- if a proposed property tax regime is approved by the FNTC, then the BPFN is considering expediting the normal process to have it applicable to the 2012/2013 fiscal year. In this process, they want to substantially exceed the mille rates as outlined by the RM of Piney. We currently contribute just under $300,000 in annual maintenance fees. The BPDC is looking to charge closer to $480,000 which includes a $100,000 capital reserve fund for upgrading the dump site and expanding the use of the sewer truck services by ending the use of grey water in all cottages.
- we were also advised that under their proposed property tax budget, no cottage owners would get a decrease from the current $876.50 and an abatement would be considered to offset huge increases on the newer and lake front cottages
- the preliminary appraisal/assessment figures for all cottages have been completed by the contract appraisers and anecdotal evidence indicates that the average appraised values of cottages are what we have originally estimated, i.e. in the $150,000 to $175,000 range. Therefore, when we apply the current mille rate from the RM of Piney, the proposed property tax system does not generate much in the way of additional revenues to the BPDC. It is essentially a zero sum gain.
In our discussions with Neil Duboff, the lawyer for the BPCOA, we were advised that cottage owners would have a very good chance of winning an appeal to the FNTC and/or in a court of law, if the BPDC endeavours to exceed the mille rate of the RM of Piney because this would be a direct violation of the FNTC’s published guidelines on mille rates for aboriginal property taxes.

D. Options for the BPCOA membership
Lee advised the membership that we basically have two options in the 11th hour negotiations. The first option is to endeavour to work with the BPDC and the BPFN to arrive at a resolution of the financial crisis all the while retaining and perhaps amending our 2008 Rules/by-laws in the process. The second option is to let the aboriginal property tax roll out and work within the FNTC guidelines to ensure tax rates comparable to the RM of Piney are respected and to ensure that the taxpayer representation law is equivalent to or better than our 2008 Rules/By-laws.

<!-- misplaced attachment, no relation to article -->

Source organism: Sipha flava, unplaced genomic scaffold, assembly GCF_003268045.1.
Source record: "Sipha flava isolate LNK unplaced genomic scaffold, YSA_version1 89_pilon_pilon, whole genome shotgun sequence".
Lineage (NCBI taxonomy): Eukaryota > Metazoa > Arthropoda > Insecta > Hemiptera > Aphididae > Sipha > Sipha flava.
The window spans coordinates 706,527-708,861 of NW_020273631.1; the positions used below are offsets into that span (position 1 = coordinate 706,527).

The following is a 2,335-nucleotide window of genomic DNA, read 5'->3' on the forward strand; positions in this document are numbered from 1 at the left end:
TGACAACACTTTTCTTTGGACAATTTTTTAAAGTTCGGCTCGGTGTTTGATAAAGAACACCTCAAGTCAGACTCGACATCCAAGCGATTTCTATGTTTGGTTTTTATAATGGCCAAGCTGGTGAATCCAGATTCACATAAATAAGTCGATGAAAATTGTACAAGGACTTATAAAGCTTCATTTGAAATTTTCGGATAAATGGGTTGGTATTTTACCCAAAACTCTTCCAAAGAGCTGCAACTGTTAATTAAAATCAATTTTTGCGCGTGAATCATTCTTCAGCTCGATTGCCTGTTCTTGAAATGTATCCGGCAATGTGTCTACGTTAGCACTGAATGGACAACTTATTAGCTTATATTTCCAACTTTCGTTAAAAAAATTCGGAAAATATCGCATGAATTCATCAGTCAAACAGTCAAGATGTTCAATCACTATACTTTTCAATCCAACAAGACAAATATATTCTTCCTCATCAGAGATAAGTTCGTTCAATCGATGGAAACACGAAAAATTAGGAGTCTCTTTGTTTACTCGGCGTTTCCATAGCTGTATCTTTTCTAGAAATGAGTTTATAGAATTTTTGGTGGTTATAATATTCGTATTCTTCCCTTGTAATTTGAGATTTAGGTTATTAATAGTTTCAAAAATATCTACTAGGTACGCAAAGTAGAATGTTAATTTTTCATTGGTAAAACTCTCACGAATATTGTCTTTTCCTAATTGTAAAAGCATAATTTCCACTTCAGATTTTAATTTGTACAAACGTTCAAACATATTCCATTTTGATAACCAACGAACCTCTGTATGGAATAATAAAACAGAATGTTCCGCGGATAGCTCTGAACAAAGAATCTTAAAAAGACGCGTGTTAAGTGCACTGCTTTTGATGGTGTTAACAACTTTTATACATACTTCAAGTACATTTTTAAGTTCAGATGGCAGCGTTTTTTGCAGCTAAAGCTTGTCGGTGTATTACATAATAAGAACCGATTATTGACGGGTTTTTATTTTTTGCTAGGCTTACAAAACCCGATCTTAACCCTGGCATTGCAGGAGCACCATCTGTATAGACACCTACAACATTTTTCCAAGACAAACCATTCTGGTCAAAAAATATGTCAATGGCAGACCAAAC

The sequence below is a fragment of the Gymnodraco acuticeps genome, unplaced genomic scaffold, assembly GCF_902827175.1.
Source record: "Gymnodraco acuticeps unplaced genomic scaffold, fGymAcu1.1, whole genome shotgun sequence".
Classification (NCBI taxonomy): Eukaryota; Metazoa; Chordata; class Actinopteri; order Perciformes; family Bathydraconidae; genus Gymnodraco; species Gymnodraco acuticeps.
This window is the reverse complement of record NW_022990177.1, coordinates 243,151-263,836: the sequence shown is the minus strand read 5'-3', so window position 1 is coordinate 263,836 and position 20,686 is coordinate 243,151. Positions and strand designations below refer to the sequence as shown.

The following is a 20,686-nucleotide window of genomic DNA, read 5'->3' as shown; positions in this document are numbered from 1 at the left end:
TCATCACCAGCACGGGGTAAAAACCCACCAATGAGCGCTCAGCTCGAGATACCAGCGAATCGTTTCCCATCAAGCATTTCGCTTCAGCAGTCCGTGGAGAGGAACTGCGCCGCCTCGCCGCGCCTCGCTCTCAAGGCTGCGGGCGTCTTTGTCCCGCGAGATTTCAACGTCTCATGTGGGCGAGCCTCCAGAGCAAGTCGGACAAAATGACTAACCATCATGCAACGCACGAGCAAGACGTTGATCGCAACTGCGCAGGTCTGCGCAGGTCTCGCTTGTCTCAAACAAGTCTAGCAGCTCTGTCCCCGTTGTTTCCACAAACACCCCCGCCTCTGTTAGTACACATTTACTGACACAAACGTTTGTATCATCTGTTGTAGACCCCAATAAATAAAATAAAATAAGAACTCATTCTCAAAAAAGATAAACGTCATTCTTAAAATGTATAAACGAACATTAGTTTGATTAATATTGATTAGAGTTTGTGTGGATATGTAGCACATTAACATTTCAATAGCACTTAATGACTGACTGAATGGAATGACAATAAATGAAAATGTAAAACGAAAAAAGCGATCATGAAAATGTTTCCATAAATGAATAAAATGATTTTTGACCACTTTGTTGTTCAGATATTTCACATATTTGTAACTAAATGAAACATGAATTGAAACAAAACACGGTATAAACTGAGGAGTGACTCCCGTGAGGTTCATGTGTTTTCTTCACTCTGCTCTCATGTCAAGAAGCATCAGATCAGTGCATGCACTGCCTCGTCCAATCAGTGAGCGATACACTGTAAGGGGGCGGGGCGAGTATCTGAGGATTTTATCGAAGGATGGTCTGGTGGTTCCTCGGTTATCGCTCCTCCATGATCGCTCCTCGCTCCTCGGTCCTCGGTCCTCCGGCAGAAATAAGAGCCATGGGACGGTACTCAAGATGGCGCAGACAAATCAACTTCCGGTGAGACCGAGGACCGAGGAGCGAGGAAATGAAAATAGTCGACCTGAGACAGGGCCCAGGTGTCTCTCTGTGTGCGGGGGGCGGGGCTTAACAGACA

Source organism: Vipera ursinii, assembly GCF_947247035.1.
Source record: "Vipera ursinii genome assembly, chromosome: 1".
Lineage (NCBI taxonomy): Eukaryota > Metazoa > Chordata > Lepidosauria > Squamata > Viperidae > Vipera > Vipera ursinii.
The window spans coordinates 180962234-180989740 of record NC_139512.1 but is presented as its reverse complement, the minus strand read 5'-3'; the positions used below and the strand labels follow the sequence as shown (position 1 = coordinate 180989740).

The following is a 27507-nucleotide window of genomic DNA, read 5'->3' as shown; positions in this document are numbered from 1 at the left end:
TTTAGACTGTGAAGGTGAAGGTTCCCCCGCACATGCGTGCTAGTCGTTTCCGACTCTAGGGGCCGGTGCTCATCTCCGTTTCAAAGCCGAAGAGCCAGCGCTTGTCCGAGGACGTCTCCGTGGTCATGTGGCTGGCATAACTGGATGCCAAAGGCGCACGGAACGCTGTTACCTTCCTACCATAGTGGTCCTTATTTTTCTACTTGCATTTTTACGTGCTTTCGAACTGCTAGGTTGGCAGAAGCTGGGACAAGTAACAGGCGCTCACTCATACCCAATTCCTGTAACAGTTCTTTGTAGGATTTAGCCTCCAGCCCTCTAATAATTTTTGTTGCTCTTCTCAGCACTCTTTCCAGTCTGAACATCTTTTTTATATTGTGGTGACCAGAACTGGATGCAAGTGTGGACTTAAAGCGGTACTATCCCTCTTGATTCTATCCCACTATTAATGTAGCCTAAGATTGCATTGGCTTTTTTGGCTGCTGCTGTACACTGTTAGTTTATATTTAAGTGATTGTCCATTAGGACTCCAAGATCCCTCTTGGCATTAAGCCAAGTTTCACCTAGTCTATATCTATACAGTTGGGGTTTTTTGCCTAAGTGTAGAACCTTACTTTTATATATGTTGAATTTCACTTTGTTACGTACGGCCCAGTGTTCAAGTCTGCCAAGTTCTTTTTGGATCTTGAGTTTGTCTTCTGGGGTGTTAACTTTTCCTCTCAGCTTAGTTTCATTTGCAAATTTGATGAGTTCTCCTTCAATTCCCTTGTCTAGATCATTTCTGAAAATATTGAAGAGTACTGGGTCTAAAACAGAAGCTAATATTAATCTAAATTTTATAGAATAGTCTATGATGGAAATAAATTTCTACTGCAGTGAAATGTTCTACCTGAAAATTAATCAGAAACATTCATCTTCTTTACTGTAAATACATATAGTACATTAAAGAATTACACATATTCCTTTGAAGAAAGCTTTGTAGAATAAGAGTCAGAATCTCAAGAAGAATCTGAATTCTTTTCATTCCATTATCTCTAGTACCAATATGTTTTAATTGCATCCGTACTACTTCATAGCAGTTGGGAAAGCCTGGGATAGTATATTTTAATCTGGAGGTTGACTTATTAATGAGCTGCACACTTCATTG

One option offered as a suggestion in the 11th hour negotiations was to have each cottage owner pay an additional $1500 over the next five years ($300 per year) under the condition that all cottage owner leases be rewritten to permanently exclude the aboriginal property tax provision. This option would generate an additional $100,000 per year for the BPDC and ensure that the annual maintenance fee be determined using existing Schedule A budgeting process. In this option, cottagers would pay their lawyer fees in rewriting their lease agreements as well.
A vote was taken by all those members in attendance using a “one vote per cottage” basis. The vote was split 50/50. Forty one cottage owners favoured paying the $1500 and permanently excluding the property tax provision from the existing leases and 41 cottage owners favoured the introduction of a property tax system where the FNTC provides government oversight over the BPFN and a system wherein the tax system parallels the system in place in the RM of Piney.